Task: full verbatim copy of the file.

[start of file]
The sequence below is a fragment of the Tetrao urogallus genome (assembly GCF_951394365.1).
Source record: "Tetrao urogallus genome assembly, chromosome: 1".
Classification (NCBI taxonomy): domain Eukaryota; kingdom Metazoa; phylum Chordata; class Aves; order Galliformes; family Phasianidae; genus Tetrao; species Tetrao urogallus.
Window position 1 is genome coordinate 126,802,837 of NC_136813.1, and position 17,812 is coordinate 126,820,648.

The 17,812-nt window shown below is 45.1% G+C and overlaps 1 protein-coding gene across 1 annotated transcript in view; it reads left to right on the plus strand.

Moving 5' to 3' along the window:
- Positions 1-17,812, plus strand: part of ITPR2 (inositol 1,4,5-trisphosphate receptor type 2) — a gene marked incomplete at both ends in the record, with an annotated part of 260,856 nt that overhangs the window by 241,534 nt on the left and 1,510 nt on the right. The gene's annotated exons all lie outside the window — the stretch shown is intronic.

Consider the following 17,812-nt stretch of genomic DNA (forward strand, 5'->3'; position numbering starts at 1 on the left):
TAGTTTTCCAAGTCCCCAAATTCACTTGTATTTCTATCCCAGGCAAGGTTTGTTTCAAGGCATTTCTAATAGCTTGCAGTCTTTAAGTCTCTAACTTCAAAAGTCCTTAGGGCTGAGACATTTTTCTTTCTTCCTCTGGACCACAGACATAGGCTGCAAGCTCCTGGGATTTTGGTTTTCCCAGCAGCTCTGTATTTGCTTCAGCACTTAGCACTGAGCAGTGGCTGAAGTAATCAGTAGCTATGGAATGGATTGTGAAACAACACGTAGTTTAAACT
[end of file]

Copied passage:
The sequence below is a fragment of the Tetrao urogallus genome (assembly GCF_951394365.1).
Source record: "Tetrao urogallus genome assembly, chromosome: 1".
Classification (NCBI taxonomy): domain Eukaryota; kingdom Metazoa; phylum Chordata; class Aves; order Galliformes; family Phasianidae; genus Tetrao; species Tetrao urogallus.
Window position 1 is genome coordinate 126,802,837 of NC_136813.1, and position 17,812 is coordinate 126,820,648.

The 17,812-nt window shown below is 45.1% G+C and overlaps 1 protein-coding gene across 1 annotated transcript in view; it reads left to right on the plus strand.

Moving 5' to 3' along the window:
- Positions 1-17,812, plus strand: part of ITPR2 (inositol 1,4,5-trisphosphate receptor type 2) — a gene marked incomplete at both ends in the record, with an annotated part of 260,856 nt that overhangs the window by 241,534 nt on the left and 1,510 nt on the right. The gene's annotated exons all lie outside the window — the stretch shown is intronic.

Consider the following 17,812-nt stretch of genomic DNA (forward strand, 5'->3'; position numbering starts at 1 on the left):
TAGTTTTCCAAGTCCCCAAATTCACTTGTATTTCTATCCCAGGCAAGGTTTGTTTCAAGGCATTTCTAATAGCTTGCAGTCTTTAAGTCTCTAACTTCAAAAGTCCTTAGGGCTGAGACATTTTTCTTTCTTCCTCTGGACCACAGACATAGGCTGCAAGCTCCTGGGATTTTGGTTTTCCCAGCAGCTCTGTATTTGCTTCAGCACTTAGCACTGAGCAGTGGCTGAAGTAATCAGTAGCTATGGAATGGATTGTGAAACAACACGTAGTTTAAACT